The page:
Read Revelation 12:10. What encouragement should you get from the fact that your accuser “has been cast down” (NKJV)?
Although the battle still rages on earth, Satan has lost. Period. This is true not only of Christ’s ultimate victory at the climax of human history, but it is also true in our battle over the principalities and powers of evil in our personal lives. Some Christians live in frustrated defeat. They are hoping for victory over some attitude or habit but never grasp the reality of Christ’s victory for them in their personal lives.
Read Revelation 12:11. What assurance of victory does Christ give us in this passage?
Seven times in Revelation’s messages to the seven churches we find the expression, “he who overcomes.” Here in Revelation 12:11 we find this concept of overcoming again. The word “overcome” in the original language of the text is nikao. It can be literally translated “to conquer, to prevail, to triumph, or to come through victoriously.” Notice how it is possible for us to be overcomers. Revelation 12:11 affirms that it is “by the blood of the Lamb.”
In Revelation 5:6, in prophetic vision, John gazes into heaven and sees “a Lamb as though it had been slain” (NKJV). The sacrifice of Christ is the focus of the attention of all of heaven. There is nothing more sublime to demonstrate the infinite, unfathomable love of God than the cross.
When we accept by faith what Christ has done for us, our debt is canceled, and we stand perfect in the sight of God. Our sins are forgiven (Col. 1:14, Eph. 1:7, Col. 2:14), and the “accuser of our brethren … has been cast down” (Rev. 12:10, NKJV). We are redeemed, victorious, and saved, not because of our own merits but because of Christ’s victories in our behalf.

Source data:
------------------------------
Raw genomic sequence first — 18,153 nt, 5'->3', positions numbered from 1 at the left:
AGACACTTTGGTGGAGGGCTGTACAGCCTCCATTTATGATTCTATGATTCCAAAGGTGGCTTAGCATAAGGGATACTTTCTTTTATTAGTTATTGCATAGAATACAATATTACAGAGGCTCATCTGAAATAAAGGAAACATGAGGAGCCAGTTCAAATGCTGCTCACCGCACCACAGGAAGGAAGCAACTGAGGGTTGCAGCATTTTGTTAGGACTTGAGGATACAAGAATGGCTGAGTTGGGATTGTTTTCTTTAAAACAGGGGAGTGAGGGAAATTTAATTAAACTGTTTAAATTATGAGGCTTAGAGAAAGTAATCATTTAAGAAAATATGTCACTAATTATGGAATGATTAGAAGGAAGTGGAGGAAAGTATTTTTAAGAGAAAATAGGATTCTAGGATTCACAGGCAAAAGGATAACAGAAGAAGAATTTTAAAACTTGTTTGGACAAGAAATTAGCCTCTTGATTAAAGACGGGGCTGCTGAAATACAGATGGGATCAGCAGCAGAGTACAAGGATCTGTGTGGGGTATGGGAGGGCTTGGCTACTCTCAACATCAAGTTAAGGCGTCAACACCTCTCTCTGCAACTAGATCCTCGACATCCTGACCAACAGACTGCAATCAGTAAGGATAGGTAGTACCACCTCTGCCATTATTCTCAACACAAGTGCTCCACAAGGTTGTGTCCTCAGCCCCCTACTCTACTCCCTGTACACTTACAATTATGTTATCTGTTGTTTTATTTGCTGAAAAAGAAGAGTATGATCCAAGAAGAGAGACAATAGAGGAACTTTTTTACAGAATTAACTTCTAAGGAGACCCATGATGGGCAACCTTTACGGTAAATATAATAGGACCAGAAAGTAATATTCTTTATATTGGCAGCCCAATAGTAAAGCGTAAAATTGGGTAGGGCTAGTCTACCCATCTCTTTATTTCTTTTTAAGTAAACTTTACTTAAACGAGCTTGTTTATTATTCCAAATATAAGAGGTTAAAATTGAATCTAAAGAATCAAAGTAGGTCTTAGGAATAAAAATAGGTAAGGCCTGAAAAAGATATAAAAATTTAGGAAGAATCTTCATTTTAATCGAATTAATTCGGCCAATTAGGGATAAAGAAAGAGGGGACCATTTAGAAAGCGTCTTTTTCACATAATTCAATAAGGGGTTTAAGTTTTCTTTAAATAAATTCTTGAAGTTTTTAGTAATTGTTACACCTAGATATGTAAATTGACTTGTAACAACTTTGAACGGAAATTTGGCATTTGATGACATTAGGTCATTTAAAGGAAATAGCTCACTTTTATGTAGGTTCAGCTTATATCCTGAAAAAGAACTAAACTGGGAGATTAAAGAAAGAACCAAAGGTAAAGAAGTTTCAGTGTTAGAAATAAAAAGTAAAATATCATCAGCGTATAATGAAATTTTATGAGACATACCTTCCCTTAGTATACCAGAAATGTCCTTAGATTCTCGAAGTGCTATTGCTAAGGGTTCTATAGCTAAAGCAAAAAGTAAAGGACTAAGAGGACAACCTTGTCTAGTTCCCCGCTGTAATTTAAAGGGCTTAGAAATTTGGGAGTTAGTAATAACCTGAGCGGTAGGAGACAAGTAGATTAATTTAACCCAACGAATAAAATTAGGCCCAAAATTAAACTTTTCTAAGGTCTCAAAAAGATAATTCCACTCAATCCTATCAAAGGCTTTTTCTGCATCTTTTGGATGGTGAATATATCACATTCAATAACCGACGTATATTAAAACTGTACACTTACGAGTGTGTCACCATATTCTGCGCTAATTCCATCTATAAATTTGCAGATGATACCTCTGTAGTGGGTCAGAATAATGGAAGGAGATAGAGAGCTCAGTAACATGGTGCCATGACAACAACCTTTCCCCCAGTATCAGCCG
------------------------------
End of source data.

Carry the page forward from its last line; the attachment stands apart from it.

Wednesday ↥ March 29
Read Revelation 12:6 and compare it to Revelation 12:14-16. Notice carefully the time period, Satan’s attack on the “woman” (God’s church), and God’s provision for His people. What are these verses talking about?
The 1,260 days in Revelation 12:6 are parallel to the time, times, and half a time in Revelation 12:14. This same time prophecy describing the same time period is found in Daniel 7:25, Revelation 11:2,3, and Revelation 13:5. Because these are prophetic symbols (a literal woman with wings did not go into the wilderness), we apply prophetic time, the day-year principle (see, for instance, Numbers 14:34 and Ezekiel 4:4-6) to these prophecies. This means, simply, that one prophetic day equals one year. Commenting on this same prophetic period of time in Revelation 11:2, the Andrews University Study Bible states, “Historicist interpreters, therefore, have generally understood the period of 1,260 prophetic days to mean 1,260 literal years running from A.D. 538 to 1798” (p. 1,673 comments on Revelation 11:2). A corrupt church — together with a corrupt state — oppressed, persecuted, and at times slaughtered God’s faithful people.